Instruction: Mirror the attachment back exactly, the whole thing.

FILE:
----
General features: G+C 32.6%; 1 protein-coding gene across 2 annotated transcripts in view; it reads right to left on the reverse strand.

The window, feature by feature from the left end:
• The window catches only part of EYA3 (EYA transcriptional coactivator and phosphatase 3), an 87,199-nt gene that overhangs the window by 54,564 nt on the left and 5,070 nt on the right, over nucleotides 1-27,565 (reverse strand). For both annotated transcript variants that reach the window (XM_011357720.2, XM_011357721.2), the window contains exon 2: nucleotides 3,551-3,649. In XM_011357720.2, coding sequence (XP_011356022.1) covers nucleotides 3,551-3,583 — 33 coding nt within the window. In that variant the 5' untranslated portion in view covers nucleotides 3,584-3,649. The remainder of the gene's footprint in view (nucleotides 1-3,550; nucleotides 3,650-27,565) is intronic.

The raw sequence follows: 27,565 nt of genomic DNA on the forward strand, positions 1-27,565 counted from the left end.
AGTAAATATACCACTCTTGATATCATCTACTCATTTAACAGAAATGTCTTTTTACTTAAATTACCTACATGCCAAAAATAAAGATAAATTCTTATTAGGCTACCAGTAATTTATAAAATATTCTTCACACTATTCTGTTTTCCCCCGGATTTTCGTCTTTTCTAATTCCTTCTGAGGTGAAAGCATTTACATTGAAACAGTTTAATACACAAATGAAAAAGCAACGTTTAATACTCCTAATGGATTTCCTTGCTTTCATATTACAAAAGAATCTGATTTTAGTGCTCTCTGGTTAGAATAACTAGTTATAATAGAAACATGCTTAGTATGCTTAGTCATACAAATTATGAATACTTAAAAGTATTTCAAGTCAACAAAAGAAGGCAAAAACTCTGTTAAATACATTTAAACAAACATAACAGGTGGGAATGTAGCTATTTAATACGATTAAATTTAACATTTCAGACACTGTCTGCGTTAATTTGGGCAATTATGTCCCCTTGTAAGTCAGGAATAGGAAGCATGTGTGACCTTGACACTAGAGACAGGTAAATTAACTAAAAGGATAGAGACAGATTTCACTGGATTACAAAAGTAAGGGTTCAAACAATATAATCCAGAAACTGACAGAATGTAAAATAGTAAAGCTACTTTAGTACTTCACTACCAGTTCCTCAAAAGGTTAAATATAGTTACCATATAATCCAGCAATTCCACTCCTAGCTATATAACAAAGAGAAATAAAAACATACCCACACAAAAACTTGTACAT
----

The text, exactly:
General features: G+C 32.6%; 1 protein-coding gene across 2 annotated transcripts in view; it reads right to left on the reverse strand.

The window, feature by feature from the left end:
• The window catches only part of EYA3 (EYA transcriptional coactivator and phosphatase 3), an 87,199-nt gene that overhangs the window by 54,564 nt on the left and 5,070 nt on the right, over nucleotides 1-27,565 (reverse strand). For both annotated transcript variants that reach the window (XM_011357720.2, XM_011357721.2), the window contains exon 2: nucleotides 3,551-3,649. In XM_011357720.2, coding sequence (XP_011356022.1) covers nucleotides 3,551-3,583 — 33 coding nt within the window. In that variant the 5' untranslated portion in view covers nucleotides 3,584-3,649. The remainder of the gene's footprint in view (nucleotides 1-3,550; nucleotides 3,650-27,565) is intronic.

The raw sequence follows: 27,565 nt of genomic DNA on the forward strand, positions 1-27,565 counted from the left end.
AGTAAATATACCACTCTTGATATCATCTACTCATTTAACAGAAATGTCTTTTTACTTAAATTACCTACATGCCAAAAATAAAGATAAATTCTTATTAGGCTACCAGTAATTTATAAAATATTCTTCACACTATTCTGTTTTCCCCCGGATTTTCGTCTTTTCTAATTCCTTCTGAGGTGAAAGCATTTACATTGAAACAGTTTAATACACAAATGAAAAAGCAACGTTTAATACTCCTAATGGATTTCCTTGCTTTCATATTACAAAAGAATCTGATTTTAGTGCTCTCTGGTTAGAATAACTAGTTATAATAGAAACATGCTTAGTATGCTTAGTCATACAAATTATGAATACTTAAAAGTATTTCAAGTCAACAAAAGAAGGCAAAAACTCTGTTAAATACATTTAAACAAACATAACAGGTGGGAATGTAGCTATTTAATACGATTAAATTTAACATTTCAGACACTGTCTGCGTTAATTTGGGCAATTATGTCCCCTTGTAAGTCAGGAATAGGAAGCATGTGTGACCTTGACACTAGAGACAGGTAAATTAACTAAAAGGATAGAGACAGATTTCACTGGATTACAAAAGTAAGGGTTCAAACAATATAATCCAGAAACTGACAGAATGTAAAATAGTAAAGCTACTTTAGTACTTCACTACCAGTTCCTCAAAAGGTTAAATATAGTTACCATATAATCCAGCAATTCCACTCCTAGCTATATAACAAAGAGAAATAAAAACATACCCACACAAAAACTTGTACAT